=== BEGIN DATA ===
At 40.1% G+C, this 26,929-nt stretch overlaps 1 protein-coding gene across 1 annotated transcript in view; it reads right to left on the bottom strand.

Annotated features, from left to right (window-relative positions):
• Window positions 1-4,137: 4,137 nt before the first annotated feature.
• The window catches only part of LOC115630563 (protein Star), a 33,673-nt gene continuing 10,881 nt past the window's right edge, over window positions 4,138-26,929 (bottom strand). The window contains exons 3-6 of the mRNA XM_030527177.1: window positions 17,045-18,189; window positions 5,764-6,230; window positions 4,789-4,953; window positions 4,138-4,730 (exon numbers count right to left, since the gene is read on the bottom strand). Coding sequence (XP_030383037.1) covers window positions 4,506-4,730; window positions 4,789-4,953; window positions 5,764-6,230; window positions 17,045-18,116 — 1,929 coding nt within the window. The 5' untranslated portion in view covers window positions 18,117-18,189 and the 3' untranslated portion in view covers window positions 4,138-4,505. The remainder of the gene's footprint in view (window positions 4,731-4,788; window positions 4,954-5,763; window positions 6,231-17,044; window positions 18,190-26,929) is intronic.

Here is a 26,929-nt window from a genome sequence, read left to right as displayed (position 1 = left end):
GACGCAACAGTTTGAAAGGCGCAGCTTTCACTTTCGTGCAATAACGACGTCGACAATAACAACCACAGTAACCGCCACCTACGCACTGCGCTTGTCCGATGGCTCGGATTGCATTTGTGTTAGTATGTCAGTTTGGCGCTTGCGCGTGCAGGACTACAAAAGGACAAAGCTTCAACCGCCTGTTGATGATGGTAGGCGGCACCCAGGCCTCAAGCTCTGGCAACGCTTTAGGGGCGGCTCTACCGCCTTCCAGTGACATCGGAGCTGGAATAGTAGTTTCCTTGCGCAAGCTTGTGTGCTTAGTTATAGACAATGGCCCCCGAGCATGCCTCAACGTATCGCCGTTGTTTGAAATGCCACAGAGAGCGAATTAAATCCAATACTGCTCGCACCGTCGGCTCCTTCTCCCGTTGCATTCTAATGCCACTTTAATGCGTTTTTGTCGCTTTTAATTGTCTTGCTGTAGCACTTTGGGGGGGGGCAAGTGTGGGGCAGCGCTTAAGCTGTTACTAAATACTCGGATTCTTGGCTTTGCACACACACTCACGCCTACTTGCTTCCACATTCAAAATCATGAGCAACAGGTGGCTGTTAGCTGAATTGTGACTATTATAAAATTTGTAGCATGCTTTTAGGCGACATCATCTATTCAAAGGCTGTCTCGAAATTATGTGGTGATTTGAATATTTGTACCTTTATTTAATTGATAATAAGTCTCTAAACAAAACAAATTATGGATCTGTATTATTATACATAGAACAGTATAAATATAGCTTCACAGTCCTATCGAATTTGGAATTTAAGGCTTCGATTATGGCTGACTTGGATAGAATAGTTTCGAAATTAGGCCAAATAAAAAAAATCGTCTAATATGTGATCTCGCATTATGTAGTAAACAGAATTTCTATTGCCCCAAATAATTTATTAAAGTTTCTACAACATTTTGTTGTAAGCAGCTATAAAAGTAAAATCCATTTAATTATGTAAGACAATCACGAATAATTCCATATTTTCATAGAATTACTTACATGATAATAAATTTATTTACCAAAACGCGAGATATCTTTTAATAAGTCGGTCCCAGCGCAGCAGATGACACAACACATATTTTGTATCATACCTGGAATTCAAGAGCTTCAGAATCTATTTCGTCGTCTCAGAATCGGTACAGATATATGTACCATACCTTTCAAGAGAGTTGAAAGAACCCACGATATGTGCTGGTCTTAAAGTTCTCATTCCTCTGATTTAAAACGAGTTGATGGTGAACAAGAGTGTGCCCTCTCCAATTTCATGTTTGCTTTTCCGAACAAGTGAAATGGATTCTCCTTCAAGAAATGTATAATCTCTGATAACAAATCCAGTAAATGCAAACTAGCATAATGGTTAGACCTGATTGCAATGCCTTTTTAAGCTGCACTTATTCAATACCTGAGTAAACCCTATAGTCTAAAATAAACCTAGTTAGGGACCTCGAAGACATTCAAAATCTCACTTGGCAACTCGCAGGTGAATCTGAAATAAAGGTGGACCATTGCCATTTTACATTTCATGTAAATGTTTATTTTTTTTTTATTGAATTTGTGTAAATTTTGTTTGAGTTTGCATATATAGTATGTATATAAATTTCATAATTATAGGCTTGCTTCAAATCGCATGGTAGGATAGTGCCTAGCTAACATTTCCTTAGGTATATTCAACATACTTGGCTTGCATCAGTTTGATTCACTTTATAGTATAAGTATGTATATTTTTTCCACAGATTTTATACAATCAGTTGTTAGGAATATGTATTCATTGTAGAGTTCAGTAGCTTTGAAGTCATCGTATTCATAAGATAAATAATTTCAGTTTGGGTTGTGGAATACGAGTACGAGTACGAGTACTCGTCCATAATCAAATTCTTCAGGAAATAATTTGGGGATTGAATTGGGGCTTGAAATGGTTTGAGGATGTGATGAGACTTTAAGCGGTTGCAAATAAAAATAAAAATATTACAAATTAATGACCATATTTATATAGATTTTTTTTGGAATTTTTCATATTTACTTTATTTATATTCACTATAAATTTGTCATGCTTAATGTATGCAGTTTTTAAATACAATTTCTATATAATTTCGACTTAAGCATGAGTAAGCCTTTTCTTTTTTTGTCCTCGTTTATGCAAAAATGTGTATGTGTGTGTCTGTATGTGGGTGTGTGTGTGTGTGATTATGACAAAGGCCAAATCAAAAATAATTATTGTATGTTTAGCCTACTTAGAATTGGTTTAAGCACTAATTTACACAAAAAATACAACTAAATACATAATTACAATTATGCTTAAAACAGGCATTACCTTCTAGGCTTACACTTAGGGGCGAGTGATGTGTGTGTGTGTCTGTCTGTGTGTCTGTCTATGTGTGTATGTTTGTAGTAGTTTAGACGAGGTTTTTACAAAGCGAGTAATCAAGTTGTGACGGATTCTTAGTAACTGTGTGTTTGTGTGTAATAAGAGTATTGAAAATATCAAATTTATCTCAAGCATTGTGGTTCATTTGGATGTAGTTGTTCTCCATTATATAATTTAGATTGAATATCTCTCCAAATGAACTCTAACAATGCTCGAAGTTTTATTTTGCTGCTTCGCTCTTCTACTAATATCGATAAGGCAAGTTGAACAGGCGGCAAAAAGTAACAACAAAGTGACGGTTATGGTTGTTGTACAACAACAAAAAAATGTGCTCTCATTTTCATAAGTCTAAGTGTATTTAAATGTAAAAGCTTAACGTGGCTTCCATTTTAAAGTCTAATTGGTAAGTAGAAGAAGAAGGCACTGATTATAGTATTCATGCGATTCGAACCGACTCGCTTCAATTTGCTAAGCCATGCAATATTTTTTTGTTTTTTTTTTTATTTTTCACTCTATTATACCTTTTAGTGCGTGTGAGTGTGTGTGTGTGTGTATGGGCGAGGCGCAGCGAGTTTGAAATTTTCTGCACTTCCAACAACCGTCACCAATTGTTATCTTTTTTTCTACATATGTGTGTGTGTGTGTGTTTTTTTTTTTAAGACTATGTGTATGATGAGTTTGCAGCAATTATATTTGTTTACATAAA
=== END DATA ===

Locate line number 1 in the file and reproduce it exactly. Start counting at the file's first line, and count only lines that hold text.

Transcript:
At 40.1% G+C, this 26,929-nt stretch overlaps 1 protein-coding gene across 1 annotated transcript in view; it reads right to left on the bottom strand.